user1487175389 Sun 23-Apr-17 13:36:39

Ask around for local babysitters.

I find the hardest thing as a single parent is weeding through all the chancers and weird blokes who think I might sleep with them just because I'm single. No, I'm not bloody interested, and when I finally meet someone I am interested in and who's interested back it'll be a chuffing miracle.

TimelessReality Sun 23-Apr-17 14:03:05

Yep its hard BarryKwi.

And ... I think single parents can be more vulnerable esp. if they are in a vulnerable situation generally (money, housing, health, age), and after a long period alone without sex. Some (selfish) men can just wade in without a thought and then having met your child/ren, suddenly decide the set up is not for them. It can be horrible for the single parent and the child/ren. So though there are I'm sure some lovely men out there I've been told, caution and patience by the woman is not a bad thing.

pallasathena Sun 23-Apr-17 15:16:18

I'd talk to your boyfriend about it. If as you say, he's kind and understanding, he'll probably empathise with your dilemma. And as others have said, ask your mum to have the kids regularly for an overnighter.

weatherbomb Sun 23-Apr-17 15:42:38

Engineer sleepovers at their mates for your DC or at your mums? if he really gets it, he'll understand that it's not going to be a regular occurrence. Date nights should be a bit more manageable. In a similar position - it's really not that easy at all hmm

karaline Sun 23-Apr-17 16:41:34

Thanks everyone, i was talking about this with a group of mums from their old primary school on Friday and I came away feeling like I was being neurotic and overprotective, its good that you all get where I'm coming from.

the handy thing about him working in education is his free time does coincide with my kids holidays (although their dad doesn't always take them for school holidays)

grobagsforever Sun 23-Apr-17 17:10:11

I am a widowed parent of two DDs. They are 2 and 6 (unborn and 3 when husband died). So I get no nights off.

I was 33 when DH died. I was dammed if I was going to spend the next twenty years alone.

When I started dating I paid a sitter or asked friends. When we reached sleepover stage, he was snuck out in the early hours! After six months or so he was introduced as a friend who they saw briefly round the house. In the last few weeks after 18 months together we've introduced our respective children and had two play dates. So yes, they met him early because it was that or be alone and when your husband dies suddenly at 35 you learn life is short and precious. But crucially, him being around didn't impact my kids. Nothing changed. They saw him briefly in the morning, had a five minute chat and went about their days.

Is it ideal? No it bloody isn't. But raising kids alone is so hard, boyfriend gives me affection and emotional support and therefore makes me a better husband parent.

Mine being young does make it easier - they go to bed nice and early so don't even know he's here. But my point is you deserve to date if you want to and you can find a way so your children aren't impacted if you're careful . Talk to them. See how they feel.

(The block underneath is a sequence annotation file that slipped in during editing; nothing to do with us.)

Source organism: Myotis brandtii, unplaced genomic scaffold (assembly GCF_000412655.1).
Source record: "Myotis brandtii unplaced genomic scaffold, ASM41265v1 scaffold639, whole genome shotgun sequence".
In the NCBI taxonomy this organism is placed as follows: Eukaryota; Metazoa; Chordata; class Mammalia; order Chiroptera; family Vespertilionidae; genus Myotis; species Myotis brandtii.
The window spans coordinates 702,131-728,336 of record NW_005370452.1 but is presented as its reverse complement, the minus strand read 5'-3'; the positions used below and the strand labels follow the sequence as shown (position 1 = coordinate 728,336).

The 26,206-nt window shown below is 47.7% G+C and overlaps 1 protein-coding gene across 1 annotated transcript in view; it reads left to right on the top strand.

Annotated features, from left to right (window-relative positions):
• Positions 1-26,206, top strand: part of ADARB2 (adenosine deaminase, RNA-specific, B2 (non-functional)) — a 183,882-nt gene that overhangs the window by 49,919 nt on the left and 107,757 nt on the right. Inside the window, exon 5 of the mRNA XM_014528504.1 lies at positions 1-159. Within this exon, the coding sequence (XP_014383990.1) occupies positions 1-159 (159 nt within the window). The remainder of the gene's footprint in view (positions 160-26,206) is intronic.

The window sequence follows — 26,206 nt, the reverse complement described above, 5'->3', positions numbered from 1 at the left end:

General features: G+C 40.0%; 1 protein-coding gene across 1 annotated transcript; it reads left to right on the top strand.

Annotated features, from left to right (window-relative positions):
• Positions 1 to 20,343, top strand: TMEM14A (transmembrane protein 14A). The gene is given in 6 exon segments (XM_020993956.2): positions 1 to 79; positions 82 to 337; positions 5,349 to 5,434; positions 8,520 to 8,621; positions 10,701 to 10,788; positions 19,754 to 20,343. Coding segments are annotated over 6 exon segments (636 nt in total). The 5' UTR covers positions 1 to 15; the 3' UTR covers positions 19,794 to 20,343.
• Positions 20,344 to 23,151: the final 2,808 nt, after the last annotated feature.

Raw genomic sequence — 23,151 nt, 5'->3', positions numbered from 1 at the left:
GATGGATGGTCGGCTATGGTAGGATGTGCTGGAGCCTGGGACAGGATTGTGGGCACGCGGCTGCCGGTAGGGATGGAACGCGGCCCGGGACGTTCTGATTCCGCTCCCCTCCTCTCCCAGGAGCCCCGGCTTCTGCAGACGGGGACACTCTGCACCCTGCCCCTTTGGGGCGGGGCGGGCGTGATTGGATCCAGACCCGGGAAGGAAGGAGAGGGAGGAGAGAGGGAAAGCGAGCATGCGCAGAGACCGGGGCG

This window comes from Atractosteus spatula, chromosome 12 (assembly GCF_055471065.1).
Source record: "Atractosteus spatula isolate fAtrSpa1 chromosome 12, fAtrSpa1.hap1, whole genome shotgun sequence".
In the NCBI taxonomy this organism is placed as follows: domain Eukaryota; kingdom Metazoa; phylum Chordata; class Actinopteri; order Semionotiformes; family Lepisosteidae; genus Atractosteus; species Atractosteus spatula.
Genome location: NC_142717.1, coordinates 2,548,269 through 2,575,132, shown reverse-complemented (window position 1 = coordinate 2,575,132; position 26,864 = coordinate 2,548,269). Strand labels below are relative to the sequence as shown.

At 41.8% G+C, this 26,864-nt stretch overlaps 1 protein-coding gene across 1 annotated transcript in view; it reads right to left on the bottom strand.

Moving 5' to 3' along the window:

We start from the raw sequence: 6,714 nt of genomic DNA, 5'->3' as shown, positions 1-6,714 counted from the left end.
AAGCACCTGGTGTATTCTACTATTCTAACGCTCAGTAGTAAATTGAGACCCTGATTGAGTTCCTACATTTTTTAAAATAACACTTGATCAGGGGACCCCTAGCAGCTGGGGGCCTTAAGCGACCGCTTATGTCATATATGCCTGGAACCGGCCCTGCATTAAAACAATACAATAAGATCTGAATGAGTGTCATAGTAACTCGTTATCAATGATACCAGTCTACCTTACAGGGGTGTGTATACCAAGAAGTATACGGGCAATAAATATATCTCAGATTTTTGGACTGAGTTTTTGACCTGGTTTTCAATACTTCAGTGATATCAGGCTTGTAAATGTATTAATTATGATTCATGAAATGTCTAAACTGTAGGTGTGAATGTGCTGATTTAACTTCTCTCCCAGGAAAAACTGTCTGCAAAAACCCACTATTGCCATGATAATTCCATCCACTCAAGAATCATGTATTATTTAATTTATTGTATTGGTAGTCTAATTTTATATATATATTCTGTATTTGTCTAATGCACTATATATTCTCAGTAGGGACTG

And yes to babysitters, sleepovers all of this.

ohforfoxsake Sun 23-Apr-17 17:20:34

Very similar situation OP. I've been with bf for two years, he's met the DCs a couple of times and stayed over once when they were here (separate rooms). XH doesn't have all the children regularly . It's tough but we get on with it. I just won't risk the DCs becoming attached and going through a break up again.

Other friends have had new men staying over very quickly and I just can't get my head around it.

It requires a very special, kind, patient partner. It's a real test. Worth it though.

BarryKwipkee Mon 24-Apr-17 16:04:26

I envy those of you who found a relationship that's worth the no freedom issue. Three times now, a man I thought I was a good man has just suddenly changed his mind at that point of deciding whether or not it's serious enough to introduce him (indirectly) to my kids. OBVIOUSLY I know this is better than if they change their minds after they've met my kids, but it still takes it out of you a bit. You can't fast forward through the preliminary getting to you bit, but it gets harder to summons up the energy for it again. Even if I meet somebody, nothing has changed, I still have no freedom. My x has robbed me of the opportunity to meet somebody else. I'm independent and I don't need anybody to complete myself, so a few years of this would be good for almost everybody. Most people in a relationship advising you to love yourself before you try to date have no idea how little need longterm single people have for a relationship. But they might just really want one.

BarryKwipkee Mon 24-Apr-17 16:10:18

Also, if you have more than one child you can't send them on play dates on the same night. I've never managed to pull that one off. My younger one only really has one friend. What if you arrange an over night for one child but you can't for the other child! I would never be brave enough to say to my mother that I wanted her to take the children because I wanted a new bf to stay over. She could cope with that if it was a steady thing but HOW DOES IT GET TO THAT

Join the discussion

Registering is free, easy, and means you can join in the discussion, watch threads, get discounts, win prizes and lots more.

Register now »

Already registered? Log in with: